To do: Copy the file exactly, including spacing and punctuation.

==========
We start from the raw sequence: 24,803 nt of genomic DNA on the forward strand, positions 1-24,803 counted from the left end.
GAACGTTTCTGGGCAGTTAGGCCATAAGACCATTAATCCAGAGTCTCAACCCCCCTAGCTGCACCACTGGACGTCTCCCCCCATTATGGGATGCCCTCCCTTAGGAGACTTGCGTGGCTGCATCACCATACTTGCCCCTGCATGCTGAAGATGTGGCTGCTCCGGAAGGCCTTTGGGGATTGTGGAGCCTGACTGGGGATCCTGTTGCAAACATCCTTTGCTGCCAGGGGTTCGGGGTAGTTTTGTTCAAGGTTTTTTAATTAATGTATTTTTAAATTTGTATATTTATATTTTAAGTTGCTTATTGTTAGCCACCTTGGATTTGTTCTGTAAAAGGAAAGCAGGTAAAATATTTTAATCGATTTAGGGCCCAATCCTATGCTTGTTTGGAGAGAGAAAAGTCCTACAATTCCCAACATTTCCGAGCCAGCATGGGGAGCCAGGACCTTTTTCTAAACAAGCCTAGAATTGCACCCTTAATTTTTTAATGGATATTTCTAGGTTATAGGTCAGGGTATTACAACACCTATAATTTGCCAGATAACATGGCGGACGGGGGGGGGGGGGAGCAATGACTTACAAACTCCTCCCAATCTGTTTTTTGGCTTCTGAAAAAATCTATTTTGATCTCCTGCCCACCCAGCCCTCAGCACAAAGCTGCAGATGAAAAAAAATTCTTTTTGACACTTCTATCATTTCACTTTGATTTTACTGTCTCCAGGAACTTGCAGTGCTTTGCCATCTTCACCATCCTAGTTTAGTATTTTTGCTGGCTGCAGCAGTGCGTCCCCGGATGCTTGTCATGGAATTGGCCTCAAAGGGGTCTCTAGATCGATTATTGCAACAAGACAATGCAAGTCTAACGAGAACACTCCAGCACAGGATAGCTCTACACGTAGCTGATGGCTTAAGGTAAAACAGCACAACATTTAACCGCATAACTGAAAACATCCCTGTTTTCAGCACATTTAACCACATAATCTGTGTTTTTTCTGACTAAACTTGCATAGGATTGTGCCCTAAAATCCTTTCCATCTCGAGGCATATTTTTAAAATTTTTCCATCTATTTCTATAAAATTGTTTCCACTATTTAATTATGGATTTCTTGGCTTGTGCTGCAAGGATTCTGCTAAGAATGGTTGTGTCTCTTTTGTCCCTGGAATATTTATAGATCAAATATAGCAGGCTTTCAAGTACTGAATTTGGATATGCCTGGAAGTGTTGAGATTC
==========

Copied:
We start from the raw sequence: 24,803 nt of genomic DNA on the forward strand, positions 1-24,803 counted from the left end.
GAACGTTTCTGGGCAGTTAGGCCATAAGACCATTAATCCAGAGTCTCAACCCCCCTAGCTGCACCACTGGACGTCTCCCCCCATTATGGGATGCCCTCCCTTAGGAGACTTGCGTGGCTGCATCACCATACTTGCCCCTGCATGCTGAAGATGTGGCTGCTCCGGAAGGCCTTTGGGGATTGTGGAGCCTGACTGGGGATCCTGTTGCAAACATCCTTTGCTGCCAGGGGTTCGGGGTAGTTTTGTTCAAGGTTTTTTAATTAATGTATTTTTAAATTTGTATATTTATATTTTAAGTTGCTTATTGTTAGCCACCTTGGATTTGTTCTGTAAAAGGAAAGCAGGTAAAATATTTTAATCGATTTAGGGCCCAATCCTATGCTTGTTTGGAGAGAGAAAAGTCCTACAATTCCCAACATTTCCGAGCCAGCATGGGGAGCCAGGACCTTTTTCTAAACAAGCCTAGAATTGCACCCTTAATTTTTTAATGGATATTTCTAGGTTATAGGTCAGGGTATTACAACACCTATAATTTGCCAGATAACATGGCGGACGGGGGGGGGGGGGAGCAATGACTTACAAACTCCTCCCAATCTGTTTTTTGGCTTCTGAAAAAATCTATTTTGATCTCCTGCCCACCCAGCCCTCAGCACAAAGCTGCAGATGAAAAAAAATTCTTTTTGACACTTCTATCATTTCACTTTGATTTTACTGTCTCCAGGAACTTGCAGTGCTTTGCCATCTTCACCATCCTAGTTTAGTATTTTTGCTGGCTGCAGCAGTGCGTCCCCGGATGCTTGTCATGGAATTGGCCTCAAAGGGGTCTCTAGATCGATTATTGCAACAAGACAATGCAAGTCTAACGAGAACACTCCAGCACAGGATAGCTCTACACGTAGCTGATGGCTTAAGGTAAAACAGCACAACATTTAACCGCATAACTGAAAACATCCCTGTTTTCAGCACATTTAACCACATAATCTGTGTTTTTTCTGACTAAACTTGCATAGGATTGTGCCCTAAAATCCTTTCCATCTCGAGGCATATTTTTAAAATTTTTCCATCTATTTCTATAAAATTGTTTCCACTATTTAATTATGGATTTCTTGGCTTGTGCTGCAAGGATTCTGCTAAGAATGGTTGTGTCTCTTTTGTCCCTGGAATATTTATAGATCAAATATAGCAGGCTTTCAAGTACTGAATTTGGATATGCCTGGAAGTGTTGAGATTC